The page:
United States District Court, E.D. Missouri, Northern Division
MICHAEL J. HAGAN, Plaintiff,
ANDREW M. SAUL,  Commissioner of Social Security Administration, Defendant.
CRITES-LEONI UNITED STATES MAGISTRATE JUDGE
Michael J. Hagan brings this action pursuant to 42 U.S.C.
§ 405(g), seeking judicial review of the Social Security
Administration Commissioner's denial of his application
for Disability Insurance Benefits under Title II of the
Social Security Act.
Administrative Law Judge (“ALJ”) found that,
despite Hagan's severe impairments, he was not disabled
as he had the residual functional capacity
(“RFC”) to perform work existing in significant
numbers in the national economy.
matter is pending before the undersigned United States
Magistrate Judge, with consent of the parties, pursuant to 28
U.S.C. § 636(c). A summary of the entire record is
presented in the parties' briefs and is repeated here
only to the extent necessary.
following reasons, the decision of the Commissioner will be
filed his application for benefits on October 30, 2015,
claiming that he became unable to work on April 24, 2014.
(Tr. 142-43.) In his Disability Report, Hagan alleged
disability due to attention deficit hyperactivity disorder
(“ADHD”), post-traumatic stress disorder
(“PTSD”), and gout. (Tr. 172.) Hagan was 52 years
of age on his alleged onset of disability date. (Tr. 24.) His
application was denied initially. (Tr. 74-79.) Hagan's
claim was denied by an ALJ on February 5, 2018. (Tr. 15-26.)
On July 2, 2018, the Appeals Council denied Hagan's claim
for review. (Tr. 1-4.) Thus, the decision of the ALJ stands
as the final decision of the Commissioner. See 20
C.F.R. §§ 404.981, 416.1481.
action, Hagan argues that “the decision of the ALJ is
contrary to the weight of the evidence currently of
record.” (Doc. 20 at p. 3.)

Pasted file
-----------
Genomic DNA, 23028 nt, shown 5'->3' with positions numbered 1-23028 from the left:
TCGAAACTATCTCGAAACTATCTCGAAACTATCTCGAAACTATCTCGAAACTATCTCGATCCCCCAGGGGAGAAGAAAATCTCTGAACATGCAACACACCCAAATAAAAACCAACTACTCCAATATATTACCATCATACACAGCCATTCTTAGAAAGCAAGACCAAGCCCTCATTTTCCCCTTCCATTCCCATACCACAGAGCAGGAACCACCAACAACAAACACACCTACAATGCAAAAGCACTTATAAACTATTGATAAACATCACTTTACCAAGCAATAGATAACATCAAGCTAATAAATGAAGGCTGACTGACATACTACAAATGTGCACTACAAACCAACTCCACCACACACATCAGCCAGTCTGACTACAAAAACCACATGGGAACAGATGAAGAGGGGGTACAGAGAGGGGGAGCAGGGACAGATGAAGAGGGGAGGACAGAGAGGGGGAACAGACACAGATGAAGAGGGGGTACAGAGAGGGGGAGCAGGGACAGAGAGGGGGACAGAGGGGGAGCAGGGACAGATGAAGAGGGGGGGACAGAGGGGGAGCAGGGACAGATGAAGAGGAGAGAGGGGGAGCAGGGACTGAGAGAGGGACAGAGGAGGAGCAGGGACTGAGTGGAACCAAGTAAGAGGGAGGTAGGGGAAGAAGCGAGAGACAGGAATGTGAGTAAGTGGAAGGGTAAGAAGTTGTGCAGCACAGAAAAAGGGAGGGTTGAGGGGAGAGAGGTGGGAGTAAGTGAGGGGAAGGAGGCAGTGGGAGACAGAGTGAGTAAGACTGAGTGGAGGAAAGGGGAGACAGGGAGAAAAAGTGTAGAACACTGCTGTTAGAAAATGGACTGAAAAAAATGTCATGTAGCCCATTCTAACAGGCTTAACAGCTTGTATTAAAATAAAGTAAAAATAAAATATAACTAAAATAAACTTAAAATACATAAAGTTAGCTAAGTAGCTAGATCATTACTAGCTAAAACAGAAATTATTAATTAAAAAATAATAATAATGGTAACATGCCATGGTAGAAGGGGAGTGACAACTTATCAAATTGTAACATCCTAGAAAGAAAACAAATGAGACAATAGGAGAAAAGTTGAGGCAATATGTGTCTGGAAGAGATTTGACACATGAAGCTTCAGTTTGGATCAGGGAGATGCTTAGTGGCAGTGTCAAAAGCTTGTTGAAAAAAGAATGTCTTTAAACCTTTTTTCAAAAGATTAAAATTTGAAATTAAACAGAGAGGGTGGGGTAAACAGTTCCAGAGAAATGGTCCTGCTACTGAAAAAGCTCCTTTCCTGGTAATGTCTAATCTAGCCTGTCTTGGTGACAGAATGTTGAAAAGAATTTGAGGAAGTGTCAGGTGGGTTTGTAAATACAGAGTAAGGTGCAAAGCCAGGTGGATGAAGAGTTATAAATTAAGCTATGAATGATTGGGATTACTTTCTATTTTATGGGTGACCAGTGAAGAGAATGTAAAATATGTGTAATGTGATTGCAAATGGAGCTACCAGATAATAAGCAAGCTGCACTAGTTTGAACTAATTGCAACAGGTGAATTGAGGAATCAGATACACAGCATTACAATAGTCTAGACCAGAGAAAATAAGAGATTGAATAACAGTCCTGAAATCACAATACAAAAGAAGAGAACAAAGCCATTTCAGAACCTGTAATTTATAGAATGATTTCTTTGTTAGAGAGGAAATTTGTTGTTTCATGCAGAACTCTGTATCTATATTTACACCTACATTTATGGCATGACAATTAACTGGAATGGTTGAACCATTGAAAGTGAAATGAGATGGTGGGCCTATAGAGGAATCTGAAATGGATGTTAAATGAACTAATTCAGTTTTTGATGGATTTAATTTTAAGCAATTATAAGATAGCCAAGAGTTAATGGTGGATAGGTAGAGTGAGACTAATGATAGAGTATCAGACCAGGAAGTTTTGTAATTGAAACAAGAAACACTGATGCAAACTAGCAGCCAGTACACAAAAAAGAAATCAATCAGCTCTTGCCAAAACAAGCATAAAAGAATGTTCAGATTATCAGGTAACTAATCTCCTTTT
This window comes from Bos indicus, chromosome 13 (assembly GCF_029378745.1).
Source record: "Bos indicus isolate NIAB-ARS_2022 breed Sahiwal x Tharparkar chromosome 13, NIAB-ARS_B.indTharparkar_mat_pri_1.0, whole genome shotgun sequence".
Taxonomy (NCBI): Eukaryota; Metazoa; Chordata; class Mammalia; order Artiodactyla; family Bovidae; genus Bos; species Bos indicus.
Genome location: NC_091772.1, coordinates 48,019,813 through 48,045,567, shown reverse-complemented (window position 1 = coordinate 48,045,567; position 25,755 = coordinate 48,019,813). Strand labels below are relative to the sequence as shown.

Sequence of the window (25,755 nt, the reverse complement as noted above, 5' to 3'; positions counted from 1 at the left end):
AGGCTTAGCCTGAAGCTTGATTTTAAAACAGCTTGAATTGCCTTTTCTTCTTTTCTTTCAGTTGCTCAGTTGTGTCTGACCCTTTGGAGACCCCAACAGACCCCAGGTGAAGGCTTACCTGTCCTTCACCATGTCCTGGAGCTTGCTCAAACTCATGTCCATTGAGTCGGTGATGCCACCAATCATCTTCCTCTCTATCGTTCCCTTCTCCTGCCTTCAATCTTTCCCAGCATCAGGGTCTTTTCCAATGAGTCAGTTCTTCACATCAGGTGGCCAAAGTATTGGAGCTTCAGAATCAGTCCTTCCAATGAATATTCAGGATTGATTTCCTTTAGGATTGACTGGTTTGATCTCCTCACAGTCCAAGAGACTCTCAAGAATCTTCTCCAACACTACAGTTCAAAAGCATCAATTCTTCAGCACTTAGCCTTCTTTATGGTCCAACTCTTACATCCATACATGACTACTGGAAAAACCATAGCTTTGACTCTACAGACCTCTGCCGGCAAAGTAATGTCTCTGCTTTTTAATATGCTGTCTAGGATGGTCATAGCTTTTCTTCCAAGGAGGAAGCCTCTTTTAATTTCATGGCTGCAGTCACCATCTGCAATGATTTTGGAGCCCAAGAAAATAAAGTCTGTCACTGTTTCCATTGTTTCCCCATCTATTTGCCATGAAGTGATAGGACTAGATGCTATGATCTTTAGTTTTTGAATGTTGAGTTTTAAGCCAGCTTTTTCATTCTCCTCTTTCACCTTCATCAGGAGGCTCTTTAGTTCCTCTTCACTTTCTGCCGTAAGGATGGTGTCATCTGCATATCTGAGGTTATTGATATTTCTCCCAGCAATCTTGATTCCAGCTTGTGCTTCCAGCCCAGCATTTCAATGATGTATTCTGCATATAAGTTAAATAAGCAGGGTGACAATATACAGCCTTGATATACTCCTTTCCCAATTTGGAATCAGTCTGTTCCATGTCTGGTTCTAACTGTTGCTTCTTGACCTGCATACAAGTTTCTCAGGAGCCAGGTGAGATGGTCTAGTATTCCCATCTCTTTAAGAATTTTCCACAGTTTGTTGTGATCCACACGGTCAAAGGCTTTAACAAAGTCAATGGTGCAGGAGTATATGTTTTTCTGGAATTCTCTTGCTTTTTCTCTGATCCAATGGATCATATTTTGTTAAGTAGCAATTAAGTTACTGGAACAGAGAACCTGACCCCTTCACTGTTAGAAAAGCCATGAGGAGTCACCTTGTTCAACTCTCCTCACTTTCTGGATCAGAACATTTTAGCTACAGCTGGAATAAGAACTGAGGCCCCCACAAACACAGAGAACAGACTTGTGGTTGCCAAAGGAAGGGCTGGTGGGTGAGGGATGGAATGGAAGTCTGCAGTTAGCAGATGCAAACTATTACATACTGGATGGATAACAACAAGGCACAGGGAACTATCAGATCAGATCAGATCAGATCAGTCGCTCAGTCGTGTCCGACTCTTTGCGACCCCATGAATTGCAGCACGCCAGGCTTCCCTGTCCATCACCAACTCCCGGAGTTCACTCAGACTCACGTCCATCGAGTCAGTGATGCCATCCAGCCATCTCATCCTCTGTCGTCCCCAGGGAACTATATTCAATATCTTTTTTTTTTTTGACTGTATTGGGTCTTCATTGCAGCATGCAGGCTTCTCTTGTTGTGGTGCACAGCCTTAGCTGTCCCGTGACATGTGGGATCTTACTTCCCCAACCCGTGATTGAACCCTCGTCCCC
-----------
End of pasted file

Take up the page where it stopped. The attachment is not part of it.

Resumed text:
The ALJ's Determination
first found that Hagan meets the insured status requirements
of the Act through December 31, 2019. (Tr. 17.) She next
found that Hagan did not engage in substantial gainful
activity since April 24, 2014, his alleged onset date.
Id. In addition, the ALJ concluded that Hagan had
the following severe impairments: anxiety disorder, PTSD, and
bipolar disorder. (Tr. 18.) The ALJ found that Hagan did not
have an impairment or combination of impairments that met or
medically equaled the severity of one of the listed
impairments. (Tr. 19.)
Hagan's RFC, the ALJ stated:
After careful consideration of the entire record, I find that
the claimant has the residual functional capacity to perform
a full range of work at all exertional levels but with the
following nonexertional limitations: The claimant can perform
simple, routine tasks and can have occasional interaction
with supervisors, coworkers, and the public.
found that Hagan was unable to perform any past relevant
work, but was capable of performing other jobs existing in
significant numbers in the national economy, such as laundry
laborer, linen room attendant, and stubber. (Tr. 23-25.) The
ALJ therefore concluded that Hagan was not under a
disability, as defined in the Social Security Act, from April
24, 2014, through the date of the decision. (Tr. 26.)
ALJ's final decision reads as follows:
Based on the application for a period of disability and
disability insurance benefits protectively filed on October
30, 2015, the claimant is not disabled under sections 216(i)
and 223(d) of the Social Security Act.